On this day 200 years ago, the United States House of Representatives voted 79 to 41 to declare war on Great Britain. The Senate concurred by a vote of 19 to 13, and hostilities began on June 18. As you can tell by the vote totals and by the map above, the nation was in no way unified, even at this dangerous moment. In his biography of James Madison, Encyclopedia Virginia contributor Jeff Broadwater sets the scene:
When news of the declaration reached Providence, Rhode Island, church bells rang in protest, shops closed, and flags flew at half-mast. After fighting erupted, New England farmers continued to send beef and flour to British armies in Canada. The war’s opponents in New England became known as “Blue-Light Federalists” for the signals they sent to British warships waiting offshore. The governor of Massachusetts refused Madison’s request to mobilize the militia; seventy thousand state troops never saw combat. Connecticut rebuffed a call to provide militia for coastal defense. Madison complained to Congress that if the states could ignore an order of the commander in chief in wartime the United States was hardly one nation, but he did not force the issue, and he probably avoided a civil war.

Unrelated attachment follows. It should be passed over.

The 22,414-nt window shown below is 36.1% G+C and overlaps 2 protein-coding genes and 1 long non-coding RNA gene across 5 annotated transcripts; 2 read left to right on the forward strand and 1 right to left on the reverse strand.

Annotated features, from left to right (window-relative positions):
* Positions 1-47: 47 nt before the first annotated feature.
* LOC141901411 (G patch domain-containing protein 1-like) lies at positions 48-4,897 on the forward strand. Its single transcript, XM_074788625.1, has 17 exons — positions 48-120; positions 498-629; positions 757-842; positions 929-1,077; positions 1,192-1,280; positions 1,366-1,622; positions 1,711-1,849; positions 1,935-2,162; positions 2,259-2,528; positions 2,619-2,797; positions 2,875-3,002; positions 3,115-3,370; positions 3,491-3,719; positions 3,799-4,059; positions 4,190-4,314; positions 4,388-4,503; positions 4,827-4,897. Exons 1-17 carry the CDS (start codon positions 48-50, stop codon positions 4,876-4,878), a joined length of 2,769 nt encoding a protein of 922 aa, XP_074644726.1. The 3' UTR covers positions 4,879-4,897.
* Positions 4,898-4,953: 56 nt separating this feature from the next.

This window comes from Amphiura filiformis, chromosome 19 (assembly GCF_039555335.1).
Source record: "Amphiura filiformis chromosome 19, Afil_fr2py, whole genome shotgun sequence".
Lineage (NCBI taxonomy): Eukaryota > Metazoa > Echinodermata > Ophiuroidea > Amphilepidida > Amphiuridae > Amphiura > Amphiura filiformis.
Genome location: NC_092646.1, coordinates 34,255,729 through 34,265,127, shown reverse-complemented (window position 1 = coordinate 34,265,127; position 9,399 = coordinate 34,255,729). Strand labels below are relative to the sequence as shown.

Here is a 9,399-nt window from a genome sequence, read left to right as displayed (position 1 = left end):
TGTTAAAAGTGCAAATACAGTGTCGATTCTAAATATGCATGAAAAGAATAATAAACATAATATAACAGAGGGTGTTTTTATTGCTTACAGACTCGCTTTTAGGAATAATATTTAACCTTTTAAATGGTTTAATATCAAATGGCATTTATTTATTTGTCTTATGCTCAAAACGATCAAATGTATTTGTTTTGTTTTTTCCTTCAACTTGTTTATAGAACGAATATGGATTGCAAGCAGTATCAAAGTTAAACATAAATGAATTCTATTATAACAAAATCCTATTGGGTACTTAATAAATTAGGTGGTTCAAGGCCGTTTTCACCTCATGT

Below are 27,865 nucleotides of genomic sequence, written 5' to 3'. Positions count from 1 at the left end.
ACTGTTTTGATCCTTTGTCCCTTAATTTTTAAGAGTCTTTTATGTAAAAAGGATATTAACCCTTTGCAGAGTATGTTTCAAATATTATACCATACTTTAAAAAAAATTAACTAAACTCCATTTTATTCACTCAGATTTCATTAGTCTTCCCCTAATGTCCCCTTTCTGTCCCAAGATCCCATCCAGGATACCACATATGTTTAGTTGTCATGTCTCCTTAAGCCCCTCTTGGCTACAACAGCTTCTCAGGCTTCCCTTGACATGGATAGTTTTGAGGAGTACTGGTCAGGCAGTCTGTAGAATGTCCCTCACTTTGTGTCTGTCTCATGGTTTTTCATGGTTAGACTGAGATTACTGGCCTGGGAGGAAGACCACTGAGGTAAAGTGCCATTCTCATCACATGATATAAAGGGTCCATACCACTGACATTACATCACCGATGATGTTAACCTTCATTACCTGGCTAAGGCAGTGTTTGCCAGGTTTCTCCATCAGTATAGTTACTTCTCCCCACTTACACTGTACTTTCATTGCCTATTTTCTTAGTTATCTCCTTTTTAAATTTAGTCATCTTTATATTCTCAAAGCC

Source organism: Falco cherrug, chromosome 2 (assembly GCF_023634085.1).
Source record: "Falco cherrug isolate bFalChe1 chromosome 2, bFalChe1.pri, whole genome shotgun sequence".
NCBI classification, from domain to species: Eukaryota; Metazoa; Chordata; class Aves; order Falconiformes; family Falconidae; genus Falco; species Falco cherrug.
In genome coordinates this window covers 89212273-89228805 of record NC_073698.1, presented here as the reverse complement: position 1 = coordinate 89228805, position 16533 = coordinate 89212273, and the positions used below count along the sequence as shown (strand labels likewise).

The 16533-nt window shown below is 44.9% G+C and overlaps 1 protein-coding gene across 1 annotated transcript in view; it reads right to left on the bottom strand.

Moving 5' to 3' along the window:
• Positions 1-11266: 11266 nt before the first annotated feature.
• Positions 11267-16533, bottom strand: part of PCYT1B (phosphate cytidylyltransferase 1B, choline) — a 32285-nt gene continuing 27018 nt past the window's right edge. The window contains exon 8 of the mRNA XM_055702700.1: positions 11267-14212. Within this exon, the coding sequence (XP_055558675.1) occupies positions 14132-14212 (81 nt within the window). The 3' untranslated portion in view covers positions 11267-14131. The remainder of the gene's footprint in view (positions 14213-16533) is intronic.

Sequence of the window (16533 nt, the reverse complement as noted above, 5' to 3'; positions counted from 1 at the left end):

IMAGES: “This view of his majesty’s ship Shannon, have too, & cooly waiting the close approach of the American frigate Chesapeak …” by Robert Dodd, August 1813 (Library of Congress); the House’s declaration of war (National Archives); map showing how the House of Representatives voted on a war declaration, June 4, 1812 (Flickr user Cartoko)